As a customer, there are a few things you need to know about your newly purchased reclaimed wood flooring or paneling. Wood is hygroscopic, which means it attracts water based upon the conditions it’s presently in through absorption or adsorption. This results in wood arriving to your location potentially at a different moisture content than what is required for your installation. In order to make your flooring or paneling look and feel its best, you need to acclimate it. Wood naturally has certain levels of water in it at all times. This is nothing to worry about so long as you treat the wood correctly.
Acclimating is one of the most significant things you can do to attain the best looking installation possible. Acclimating is when you allow the wood time to adjust its moisture content to the environment that it will be installed in. Failure to acclimate both engineered and solid wood flooring may result in cupping, warping, gaps and splits before, during, or after installation.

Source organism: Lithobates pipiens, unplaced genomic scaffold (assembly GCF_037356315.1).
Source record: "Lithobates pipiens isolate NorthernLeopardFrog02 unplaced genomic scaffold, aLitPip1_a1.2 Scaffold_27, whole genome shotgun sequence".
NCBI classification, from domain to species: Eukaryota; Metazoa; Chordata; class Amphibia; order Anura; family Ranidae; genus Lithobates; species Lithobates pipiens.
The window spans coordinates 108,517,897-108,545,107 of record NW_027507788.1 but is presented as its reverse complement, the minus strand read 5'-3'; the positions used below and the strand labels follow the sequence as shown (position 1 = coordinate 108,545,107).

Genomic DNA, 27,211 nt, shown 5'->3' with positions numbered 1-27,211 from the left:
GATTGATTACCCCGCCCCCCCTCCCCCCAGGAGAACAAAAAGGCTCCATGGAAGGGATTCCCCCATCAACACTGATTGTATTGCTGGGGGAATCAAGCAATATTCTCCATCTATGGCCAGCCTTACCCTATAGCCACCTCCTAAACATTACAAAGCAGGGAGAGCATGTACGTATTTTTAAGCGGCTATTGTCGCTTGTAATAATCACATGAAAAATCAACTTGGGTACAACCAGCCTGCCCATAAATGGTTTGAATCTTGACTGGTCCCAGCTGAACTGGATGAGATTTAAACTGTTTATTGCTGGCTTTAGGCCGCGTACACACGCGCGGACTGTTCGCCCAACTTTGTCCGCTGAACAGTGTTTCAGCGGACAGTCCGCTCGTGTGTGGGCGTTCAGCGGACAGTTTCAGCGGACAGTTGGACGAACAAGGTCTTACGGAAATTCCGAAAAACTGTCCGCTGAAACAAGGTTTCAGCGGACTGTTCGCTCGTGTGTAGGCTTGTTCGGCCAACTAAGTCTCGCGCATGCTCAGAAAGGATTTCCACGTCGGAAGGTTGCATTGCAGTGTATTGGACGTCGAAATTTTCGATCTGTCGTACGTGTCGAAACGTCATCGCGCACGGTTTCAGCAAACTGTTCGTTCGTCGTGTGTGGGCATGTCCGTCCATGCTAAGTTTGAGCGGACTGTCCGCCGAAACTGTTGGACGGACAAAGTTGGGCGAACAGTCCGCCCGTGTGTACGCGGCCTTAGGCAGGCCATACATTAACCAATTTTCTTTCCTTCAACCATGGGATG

If the material arrives at a significantly high MC or you are installing in an extreme environment, you need to increase acclimation times.
Make sure to check the MC of the installation surface (walls or subfloor, including concrete) in at least 20 points every 1000sq ft. Failure to do so might jeopardize the entire installation. Please consult a professional installer regarding the type of subfloor and possible need for a moisture vapor retarder. Flooring/paneling must be at the MC for your geographic area and be within 2-4% of the subfloor’s or existing wall sheeting’s MC. Be sure to check the moisture near windows or plumbing. These areas may have higher out-of-range MC readings that will affect the performance of your material.
These are guidelines only and are superseded by the expertise and guidance of the National Wood Flooring Association (NWFA) as well as your professional and knowledgeable flooring and paneling installer. For more information, or if you have additional questions, please consult a licensed professional or consult with the National Wood Flooring Association (NWFA) prior to installation.
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